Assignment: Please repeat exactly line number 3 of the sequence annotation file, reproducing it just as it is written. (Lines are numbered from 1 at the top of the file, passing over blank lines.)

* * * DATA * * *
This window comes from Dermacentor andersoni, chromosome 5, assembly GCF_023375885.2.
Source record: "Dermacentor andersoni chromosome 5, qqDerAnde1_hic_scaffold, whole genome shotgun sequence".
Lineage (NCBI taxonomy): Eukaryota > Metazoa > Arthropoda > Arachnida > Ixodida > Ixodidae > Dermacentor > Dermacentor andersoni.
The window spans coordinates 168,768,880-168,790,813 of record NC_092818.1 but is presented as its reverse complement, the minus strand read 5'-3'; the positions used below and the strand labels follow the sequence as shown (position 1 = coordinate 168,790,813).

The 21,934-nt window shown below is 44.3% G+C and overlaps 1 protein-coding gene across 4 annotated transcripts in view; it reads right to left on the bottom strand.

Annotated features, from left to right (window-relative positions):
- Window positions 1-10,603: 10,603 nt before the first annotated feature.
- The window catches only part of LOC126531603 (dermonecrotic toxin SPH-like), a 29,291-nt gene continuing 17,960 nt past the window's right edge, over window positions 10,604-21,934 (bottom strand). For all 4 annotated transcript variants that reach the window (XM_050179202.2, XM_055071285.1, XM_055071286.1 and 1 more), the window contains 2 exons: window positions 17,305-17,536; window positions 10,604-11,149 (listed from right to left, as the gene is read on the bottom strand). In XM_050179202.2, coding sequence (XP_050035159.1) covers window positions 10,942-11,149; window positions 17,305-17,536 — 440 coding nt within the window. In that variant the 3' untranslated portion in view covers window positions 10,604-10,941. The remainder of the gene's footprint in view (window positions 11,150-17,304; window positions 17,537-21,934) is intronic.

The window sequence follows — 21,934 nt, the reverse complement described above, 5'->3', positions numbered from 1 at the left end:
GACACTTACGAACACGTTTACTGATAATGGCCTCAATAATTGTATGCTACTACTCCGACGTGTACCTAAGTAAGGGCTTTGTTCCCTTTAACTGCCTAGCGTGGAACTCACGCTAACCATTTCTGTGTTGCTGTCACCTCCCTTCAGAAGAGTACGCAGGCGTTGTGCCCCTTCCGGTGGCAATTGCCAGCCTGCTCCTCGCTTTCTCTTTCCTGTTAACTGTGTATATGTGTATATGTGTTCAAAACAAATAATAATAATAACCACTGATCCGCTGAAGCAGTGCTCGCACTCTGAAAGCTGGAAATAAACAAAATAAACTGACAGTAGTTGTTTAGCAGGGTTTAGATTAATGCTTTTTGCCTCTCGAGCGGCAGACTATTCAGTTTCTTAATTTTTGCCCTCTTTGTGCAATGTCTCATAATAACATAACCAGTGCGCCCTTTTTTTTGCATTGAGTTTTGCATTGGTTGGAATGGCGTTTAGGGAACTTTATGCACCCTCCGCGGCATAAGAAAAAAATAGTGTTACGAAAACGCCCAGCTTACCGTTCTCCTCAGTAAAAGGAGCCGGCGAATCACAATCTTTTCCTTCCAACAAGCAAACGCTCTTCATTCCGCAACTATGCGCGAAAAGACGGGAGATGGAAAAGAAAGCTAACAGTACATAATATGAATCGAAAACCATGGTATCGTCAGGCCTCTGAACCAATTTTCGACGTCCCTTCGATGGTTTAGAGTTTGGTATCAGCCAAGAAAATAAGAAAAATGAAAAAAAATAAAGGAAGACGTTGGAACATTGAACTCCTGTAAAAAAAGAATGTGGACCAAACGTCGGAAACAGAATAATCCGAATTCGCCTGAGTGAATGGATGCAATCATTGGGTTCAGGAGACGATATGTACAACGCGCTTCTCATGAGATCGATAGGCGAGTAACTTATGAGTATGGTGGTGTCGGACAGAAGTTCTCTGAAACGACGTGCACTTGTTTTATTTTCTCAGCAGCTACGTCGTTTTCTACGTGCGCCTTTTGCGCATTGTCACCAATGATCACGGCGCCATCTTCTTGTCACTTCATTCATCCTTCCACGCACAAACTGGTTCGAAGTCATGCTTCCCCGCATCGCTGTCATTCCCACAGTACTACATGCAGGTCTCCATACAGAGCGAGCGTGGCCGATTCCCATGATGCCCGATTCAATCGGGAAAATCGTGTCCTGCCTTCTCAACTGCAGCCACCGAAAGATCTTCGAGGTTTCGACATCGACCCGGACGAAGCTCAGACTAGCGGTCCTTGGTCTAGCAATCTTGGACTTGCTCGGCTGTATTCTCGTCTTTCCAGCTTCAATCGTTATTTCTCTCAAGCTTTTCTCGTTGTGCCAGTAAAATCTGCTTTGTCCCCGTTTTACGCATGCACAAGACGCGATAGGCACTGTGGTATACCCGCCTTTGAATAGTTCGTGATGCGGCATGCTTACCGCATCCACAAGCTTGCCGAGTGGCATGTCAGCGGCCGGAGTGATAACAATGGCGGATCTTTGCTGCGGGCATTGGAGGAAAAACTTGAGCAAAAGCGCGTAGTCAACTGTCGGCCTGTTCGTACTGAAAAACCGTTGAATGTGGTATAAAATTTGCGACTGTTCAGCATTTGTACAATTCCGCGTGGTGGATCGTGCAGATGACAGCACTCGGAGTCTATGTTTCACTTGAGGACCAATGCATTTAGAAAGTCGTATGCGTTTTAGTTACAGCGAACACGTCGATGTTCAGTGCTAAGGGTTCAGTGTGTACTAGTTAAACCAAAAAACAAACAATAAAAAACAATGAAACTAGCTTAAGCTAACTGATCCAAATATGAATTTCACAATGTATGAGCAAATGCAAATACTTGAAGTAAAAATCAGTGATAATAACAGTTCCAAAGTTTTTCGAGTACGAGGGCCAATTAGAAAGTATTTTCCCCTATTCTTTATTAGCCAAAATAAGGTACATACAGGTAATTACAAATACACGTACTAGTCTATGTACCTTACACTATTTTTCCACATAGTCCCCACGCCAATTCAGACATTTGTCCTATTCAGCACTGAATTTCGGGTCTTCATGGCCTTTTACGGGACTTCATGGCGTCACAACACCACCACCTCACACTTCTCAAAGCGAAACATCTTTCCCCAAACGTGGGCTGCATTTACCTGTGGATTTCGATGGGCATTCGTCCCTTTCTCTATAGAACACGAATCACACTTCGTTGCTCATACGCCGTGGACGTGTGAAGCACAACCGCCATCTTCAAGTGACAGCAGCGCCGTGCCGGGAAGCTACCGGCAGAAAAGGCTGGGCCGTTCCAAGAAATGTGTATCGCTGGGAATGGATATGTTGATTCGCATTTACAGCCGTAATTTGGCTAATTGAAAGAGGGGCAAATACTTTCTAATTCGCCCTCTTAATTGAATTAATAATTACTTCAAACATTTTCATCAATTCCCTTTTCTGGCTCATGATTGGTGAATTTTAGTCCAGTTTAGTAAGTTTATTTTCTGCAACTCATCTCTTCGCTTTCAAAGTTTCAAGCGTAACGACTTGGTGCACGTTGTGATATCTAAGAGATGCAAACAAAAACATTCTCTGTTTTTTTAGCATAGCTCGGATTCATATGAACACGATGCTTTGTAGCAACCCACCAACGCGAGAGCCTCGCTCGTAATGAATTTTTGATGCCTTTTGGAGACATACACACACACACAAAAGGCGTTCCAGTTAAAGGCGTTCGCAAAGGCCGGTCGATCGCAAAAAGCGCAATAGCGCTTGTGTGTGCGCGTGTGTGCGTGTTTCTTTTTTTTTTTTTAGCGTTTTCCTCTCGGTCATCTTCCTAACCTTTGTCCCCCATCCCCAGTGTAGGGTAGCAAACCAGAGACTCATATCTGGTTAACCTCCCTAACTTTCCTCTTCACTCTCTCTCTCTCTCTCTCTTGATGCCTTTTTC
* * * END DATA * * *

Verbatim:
Lineage (NCBI taxonomy): Eukaryota > Metazoa > Arthropoda > Arachnida > Ixodida > Ixodidae > Dermacentor > Dermacentor andersoni.